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Jan Van Ruusbroec (1293-1381), a Flemish mystical theologian, was one of the most original Trinitarian thinkers in the medieval West. Yet, his works - written in Middle-Dutch - have remained relatively unknown. In this book, Rik Van Nieuwenhove presents the first major study in English of Ruusbroec's thought. Van Nieuwenhove explores in detail Ruusbroec's theology of the Trinity, his anthropology, Christology, and his understanding of union with God. Van Nieuwenhove's study reveals that Ruusbroec, while incorporating aspects of the rich theological and spiritual tradition that preceded him, wrote at the beginning of a modern age in which mystical theology changed radically in nature. Ruusbroec claimed that the divine Persons are subject to an eternal dynamic of procession or out-going from the Father, on the one hand, and returning to the shared divine essence, on the other. The human person is called to participate in this continuous ebbing and flowing by leading a life that combines contemplation and charitable activity. Ruusbroec argued that mysticism should be interpreted in terms of a transformation of the human person rather than in terms of an immediate experience of God.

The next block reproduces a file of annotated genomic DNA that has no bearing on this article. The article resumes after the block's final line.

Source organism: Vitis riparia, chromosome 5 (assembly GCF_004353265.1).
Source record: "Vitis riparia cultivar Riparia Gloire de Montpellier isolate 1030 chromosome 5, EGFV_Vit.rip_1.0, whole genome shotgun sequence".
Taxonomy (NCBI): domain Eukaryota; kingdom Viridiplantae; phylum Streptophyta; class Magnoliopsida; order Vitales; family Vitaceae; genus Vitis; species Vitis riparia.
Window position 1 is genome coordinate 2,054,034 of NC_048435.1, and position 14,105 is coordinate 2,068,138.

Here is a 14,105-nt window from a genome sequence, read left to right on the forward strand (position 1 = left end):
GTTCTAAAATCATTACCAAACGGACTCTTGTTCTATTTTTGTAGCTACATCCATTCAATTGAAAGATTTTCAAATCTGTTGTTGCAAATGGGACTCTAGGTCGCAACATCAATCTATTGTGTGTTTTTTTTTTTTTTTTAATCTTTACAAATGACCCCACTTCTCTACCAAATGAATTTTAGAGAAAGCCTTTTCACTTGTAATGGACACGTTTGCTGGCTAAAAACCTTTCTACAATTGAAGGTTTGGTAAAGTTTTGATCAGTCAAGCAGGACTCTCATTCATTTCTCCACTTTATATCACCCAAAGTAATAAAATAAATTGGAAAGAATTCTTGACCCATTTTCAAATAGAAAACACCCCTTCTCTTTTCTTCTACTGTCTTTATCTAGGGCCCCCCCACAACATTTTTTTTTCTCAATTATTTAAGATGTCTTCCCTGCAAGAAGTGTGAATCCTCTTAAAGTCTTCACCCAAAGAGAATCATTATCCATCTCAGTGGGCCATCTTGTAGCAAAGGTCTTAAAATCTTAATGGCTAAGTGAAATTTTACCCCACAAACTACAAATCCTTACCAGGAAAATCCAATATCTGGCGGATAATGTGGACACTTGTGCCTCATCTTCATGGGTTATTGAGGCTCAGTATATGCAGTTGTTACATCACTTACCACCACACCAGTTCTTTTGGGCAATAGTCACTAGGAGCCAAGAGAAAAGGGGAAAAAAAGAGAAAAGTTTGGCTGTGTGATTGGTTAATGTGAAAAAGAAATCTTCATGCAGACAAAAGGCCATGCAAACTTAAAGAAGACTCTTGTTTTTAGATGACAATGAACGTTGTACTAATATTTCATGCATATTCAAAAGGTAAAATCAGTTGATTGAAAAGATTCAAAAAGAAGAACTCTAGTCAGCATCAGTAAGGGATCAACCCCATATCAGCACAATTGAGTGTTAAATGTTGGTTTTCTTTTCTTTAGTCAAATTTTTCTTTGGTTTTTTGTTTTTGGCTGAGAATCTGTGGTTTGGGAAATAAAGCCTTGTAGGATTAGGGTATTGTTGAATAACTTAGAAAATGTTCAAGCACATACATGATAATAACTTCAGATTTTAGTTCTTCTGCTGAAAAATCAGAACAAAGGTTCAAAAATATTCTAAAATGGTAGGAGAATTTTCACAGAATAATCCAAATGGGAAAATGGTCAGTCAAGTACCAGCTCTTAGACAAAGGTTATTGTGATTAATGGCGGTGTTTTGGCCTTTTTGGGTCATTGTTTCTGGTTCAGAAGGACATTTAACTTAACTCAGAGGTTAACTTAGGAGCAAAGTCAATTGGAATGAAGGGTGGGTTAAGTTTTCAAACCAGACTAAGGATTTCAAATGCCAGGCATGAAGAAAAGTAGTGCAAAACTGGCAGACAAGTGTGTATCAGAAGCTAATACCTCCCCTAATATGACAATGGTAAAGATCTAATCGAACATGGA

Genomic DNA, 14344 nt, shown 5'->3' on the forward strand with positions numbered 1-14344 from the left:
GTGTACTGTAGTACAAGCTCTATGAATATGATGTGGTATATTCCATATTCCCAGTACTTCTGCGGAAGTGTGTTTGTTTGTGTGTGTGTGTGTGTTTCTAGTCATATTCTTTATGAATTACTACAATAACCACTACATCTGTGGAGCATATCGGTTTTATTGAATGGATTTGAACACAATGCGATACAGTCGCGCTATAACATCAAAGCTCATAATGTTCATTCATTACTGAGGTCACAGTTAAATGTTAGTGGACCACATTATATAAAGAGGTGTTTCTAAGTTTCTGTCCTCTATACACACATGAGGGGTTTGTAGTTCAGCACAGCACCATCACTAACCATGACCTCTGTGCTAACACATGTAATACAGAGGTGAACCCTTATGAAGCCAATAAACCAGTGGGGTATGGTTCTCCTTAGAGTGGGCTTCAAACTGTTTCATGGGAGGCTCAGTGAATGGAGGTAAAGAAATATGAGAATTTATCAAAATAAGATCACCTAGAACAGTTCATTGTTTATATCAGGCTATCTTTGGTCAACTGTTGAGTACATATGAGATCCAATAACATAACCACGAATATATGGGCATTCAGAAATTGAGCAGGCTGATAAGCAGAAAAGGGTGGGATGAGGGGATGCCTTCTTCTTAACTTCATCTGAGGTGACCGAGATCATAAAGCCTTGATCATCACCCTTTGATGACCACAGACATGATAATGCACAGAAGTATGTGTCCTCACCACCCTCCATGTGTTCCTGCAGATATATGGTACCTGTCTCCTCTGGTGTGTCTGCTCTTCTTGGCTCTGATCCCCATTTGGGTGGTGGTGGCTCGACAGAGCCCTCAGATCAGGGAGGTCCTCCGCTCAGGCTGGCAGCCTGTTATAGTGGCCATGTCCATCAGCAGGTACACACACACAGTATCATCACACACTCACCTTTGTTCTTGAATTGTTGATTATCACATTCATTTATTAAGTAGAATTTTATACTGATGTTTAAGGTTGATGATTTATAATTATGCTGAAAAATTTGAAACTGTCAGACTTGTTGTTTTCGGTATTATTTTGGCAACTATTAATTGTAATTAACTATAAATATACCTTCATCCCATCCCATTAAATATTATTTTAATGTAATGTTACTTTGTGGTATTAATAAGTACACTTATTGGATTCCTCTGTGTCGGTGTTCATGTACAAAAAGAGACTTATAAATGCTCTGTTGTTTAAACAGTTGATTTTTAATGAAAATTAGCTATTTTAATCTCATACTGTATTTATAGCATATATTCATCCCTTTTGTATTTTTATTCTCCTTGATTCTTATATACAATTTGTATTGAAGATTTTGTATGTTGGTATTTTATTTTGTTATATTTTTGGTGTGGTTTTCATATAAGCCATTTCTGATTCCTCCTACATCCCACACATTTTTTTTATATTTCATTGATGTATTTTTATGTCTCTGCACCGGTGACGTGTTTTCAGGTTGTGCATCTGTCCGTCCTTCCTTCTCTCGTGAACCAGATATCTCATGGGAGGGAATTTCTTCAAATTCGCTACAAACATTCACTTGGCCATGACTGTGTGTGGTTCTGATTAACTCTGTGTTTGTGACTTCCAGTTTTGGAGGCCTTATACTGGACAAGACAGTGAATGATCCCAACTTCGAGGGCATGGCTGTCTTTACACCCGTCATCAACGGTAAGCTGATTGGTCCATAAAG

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About the Author
Van Nieuwenhove is an Assistant Professor of Medieval Thought in the Department of Theology and Religion.